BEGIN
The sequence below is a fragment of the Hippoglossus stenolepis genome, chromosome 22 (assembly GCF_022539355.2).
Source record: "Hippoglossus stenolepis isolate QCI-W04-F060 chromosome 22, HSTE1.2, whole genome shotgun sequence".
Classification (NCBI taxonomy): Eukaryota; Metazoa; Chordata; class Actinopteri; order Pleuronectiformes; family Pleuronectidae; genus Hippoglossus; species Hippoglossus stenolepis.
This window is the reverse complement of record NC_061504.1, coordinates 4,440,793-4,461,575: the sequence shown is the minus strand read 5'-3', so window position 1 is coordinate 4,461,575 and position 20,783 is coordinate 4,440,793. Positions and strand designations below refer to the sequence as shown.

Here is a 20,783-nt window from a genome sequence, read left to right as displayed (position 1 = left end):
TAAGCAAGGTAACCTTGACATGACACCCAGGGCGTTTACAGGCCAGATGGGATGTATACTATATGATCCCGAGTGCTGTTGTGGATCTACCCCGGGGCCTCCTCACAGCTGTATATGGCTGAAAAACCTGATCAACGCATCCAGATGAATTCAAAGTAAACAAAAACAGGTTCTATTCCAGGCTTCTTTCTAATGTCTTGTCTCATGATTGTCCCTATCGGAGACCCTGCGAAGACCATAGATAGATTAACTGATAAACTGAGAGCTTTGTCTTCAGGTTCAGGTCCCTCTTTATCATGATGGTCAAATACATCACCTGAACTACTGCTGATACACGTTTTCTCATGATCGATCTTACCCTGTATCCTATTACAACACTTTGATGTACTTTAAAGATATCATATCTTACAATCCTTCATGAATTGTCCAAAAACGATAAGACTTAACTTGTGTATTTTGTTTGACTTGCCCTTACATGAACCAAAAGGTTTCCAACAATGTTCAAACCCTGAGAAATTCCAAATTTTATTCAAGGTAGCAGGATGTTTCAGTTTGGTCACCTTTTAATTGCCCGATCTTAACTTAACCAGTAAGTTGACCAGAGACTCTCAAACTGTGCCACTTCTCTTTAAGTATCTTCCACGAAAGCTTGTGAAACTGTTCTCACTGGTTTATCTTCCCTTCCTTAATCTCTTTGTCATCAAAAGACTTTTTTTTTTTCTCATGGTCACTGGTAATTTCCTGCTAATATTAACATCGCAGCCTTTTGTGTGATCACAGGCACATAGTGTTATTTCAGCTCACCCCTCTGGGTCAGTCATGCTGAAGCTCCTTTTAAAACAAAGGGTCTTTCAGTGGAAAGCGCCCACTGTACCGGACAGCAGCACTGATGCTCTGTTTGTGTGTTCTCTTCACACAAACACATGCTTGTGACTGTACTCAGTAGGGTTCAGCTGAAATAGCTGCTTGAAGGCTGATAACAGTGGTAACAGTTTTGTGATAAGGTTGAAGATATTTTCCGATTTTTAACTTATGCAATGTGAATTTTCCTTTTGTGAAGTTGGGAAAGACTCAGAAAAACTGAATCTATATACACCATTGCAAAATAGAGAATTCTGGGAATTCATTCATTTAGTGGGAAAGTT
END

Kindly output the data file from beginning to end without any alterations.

The sequence below is a fragment of the Hippoglossus stenolepis genome, chromosome 22 (assembly GCF_022539355.2).
Source record: "Hippoglossus stenolepis isolate QCI-W04-F060 chromosome 22, HSTE1.2, whole genome shotgun sequence".
Classification (NCBI taxonomy): Eukaryota; Metazoa; Chordata; class Actinopteri; order Pleuronectiformes; family Pleuronectidae; genus Hippoglossus; species Hippoglossus stenolepis.
This window is the reverse complement of record NC_061504.1, coordinates 4,440,793-4,461,575: the sequence shown is the minus strand read 5'-3', so window position 1 is coordinate 4,461,575 and position 20,783 is coordinate 4,440,793. Positions and strand designations below refer to the sequence as shown.

Here is a 20,783-nt window from a genome sequence, read left to right as displayed (position 1 = left end):
TAAGCAAGGTAACCTTGACATGACACCCAGGGCGTTTACAGGCCAGATGGGATGTATACTATATGATCCCGAGTGCTGTTGTGGATCTACCCCGGGGCCTCCTCACAGCTGTATATGGCTGAAAAACCTGATCAACGCATCCAGATGAATTCAAAGTAAACAAAAACAGGTTCTATTCCAGGCTTCTTTCTAATGTCTTGTCTCATGATTGTCCCTATCGGAGACCCTGCGAAGACCATAGATAGATTAACTGATAAACTGAGAGCTTTGTCTTCAGGTTCAGGTCCCTCTTTATCATGATGGTCAAATACATCACCTGAACTACTGCTGATACACGTTTTCTCATGATCGATCTTACCCTGTATCCTATTACAACACTTTGATGTACTTTAAAGATATCATATCTTACAATCCTTCATGAATTGTCCAAAAACGATAAGACTTAACTTGTGTATTTTGTTTGACTTGCCCTTACATGAACCAAAAGGTTTCCAACAATGTTCAAACCCTGAGAAATTCCAAATTTTATTCAAGGTAGCAGGATGTTTCAGTTTGGTCACCTTTTAATTGCCCGATCTTAACTTAACCAGTAAGTTGACCAGAGACTCTCAAACTGTGCCACTTCTCTTTAAGTATCTTCCACGAAAGCTTGTGAAACTGTTCTCACTGGTTTATCTTCCCTTCCTTAATCTCTTTGTCATCAAAAGACTTTTTTTTTTTCTCATGGTCACTGGTAATTTCCTGCTAATATTAACATCGCAGCCTTTTGTGTGATCACAGGCACATAGTGTTATTTCAGCTCACCCCTCTGGGTCAGTCATGCTGAAGCTCCTTTTAAAACAAAGGGTCTTTCAGTGGAAAGCGCCCACTGTACCGGACAGCAGCACTGATGCTCTGTTTGTGTGTTCTCTTCACACAAACACATGCTTGTGACTGTACTCAGTAGGGTTCAGCTGAAATAGCTGCTTGAAGGCTGATAACAGTGGTAACAGTTTTGTGATAAGGTTGAAGATATTTTCCGATTTTTAACTTATGCAATGTGAATTTTCCTTTTGTGAAGTTGGGAAAGACTCAGAAAAACTGAATCTATATACACCATTGCAAAATAGAGAATTCTGGGAATTCATTCATTTAGTGGGAAAGTT